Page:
Wow, it’s been a while…

I’ve been testing the REST API for Salesforce’s Radian6.  It’s very straightforward, but I spent HOURS trying to get it to work in .NET (C#).  I thought that it made sense to further document it here, and hopefully up the Google hit count.

Making a REST call in .NET is a no-brainer.  Simple code like the following should do the trick:

protected string Call_Rest()
    //REST call:
    using (WebClient client = new WebClient())
        //add HTTP headers (for auth)
        client.Headers.Add("auth_appkey", auth_appkey);
        if (auth_token == null || auth_token.Trim() == "")
            client.Headers.Add("auth_user", auth_user);
            client.Headers.Add("auth_pass", auth_pass);
            client.Headers.Add("auth_token", auth_token);

        //send web request; get web response as XML
            responseXml = client.DownloadString(url);
        catch (Exception exc)
            responseXml = "ERROR: " + exc.Message;

    return responseXml;


The problem, of course, is that despite Googling for the syntax of making REST calls, and whether I used .NET’s WebClient, HttpWebRequest, or WebRequest classes, I kept on getting the same failure: a hang of a few minutes, followed by .NET throwing an exception with the message: “The underlying connection was closed: An unexpected error occurred on a send.”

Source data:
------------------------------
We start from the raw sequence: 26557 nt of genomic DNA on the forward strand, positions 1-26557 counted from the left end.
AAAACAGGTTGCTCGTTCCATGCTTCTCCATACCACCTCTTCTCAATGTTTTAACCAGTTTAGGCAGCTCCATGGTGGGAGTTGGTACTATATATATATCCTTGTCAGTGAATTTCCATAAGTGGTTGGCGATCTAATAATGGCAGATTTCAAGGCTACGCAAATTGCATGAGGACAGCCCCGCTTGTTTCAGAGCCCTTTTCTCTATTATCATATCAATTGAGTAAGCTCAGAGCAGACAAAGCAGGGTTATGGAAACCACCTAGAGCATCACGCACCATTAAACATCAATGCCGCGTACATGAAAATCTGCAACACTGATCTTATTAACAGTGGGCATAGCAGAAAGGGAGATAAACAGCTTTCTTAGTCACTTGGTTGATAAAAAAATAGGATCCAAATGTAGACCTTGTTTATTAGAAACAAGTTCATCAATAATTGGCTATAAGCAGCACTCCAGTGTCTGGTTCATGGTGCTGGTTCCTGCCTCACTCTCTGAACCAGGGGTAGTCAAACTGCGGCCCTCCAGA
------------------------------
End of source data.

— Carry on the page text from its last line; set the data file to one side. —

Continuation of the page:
This told me little, and pissed me off, and I was trying things left and right for at least 5 hours to no avail.  What made it even crazier is that when I used RESTClient (as suggested by Radian6 support), I had zero problems connecting to the Radian6 API.  So it was clearly something that I had to do in .NET to make this work.  But what?  

I only found the solution on my fourth page of Google results, on a post that is over 4 1/2 years old.  It turns out that:

“…the defult behavior in Vista and Server 2008 is to use TLS first for secure connections. If the server doesn’t support TLS, it’s supposed to negotiate with the client to use SSL3. In this case, the remote server wasn’t negotiating at all…It was just dropping the connection.”

So clearly, the Radian6 servers are using SSL, my code was using TLS by default, and the Radian6 server does not renegotiate to use SSL.  So the solution is merely to include the following ONE line of code, before the WebClient (or WebRequest or HttpWebRequest) is instantiated (so before line 3 in the code above).  And that line of code is:

    ServicePointManager.SecurityProtocol = SecurityProtocolType.Ssl3;


That’s it.  So simple, yet so impossible to find documented anywhere. Even 4 1/2 years after this post. Sheesh.  Microsoft.


29 Responses to REST calls in .NET (C#) over SSL (HTTPS)

  1. Jan Dolejs says:

    You have just saved my day…
    I have spent like 4 hours before i found your post.

  2. Sergey Frolov says:

    Big respect to you, you saved me too 🙂
    Below – error descriptions on English and Russian, maybe this will help others to find this post.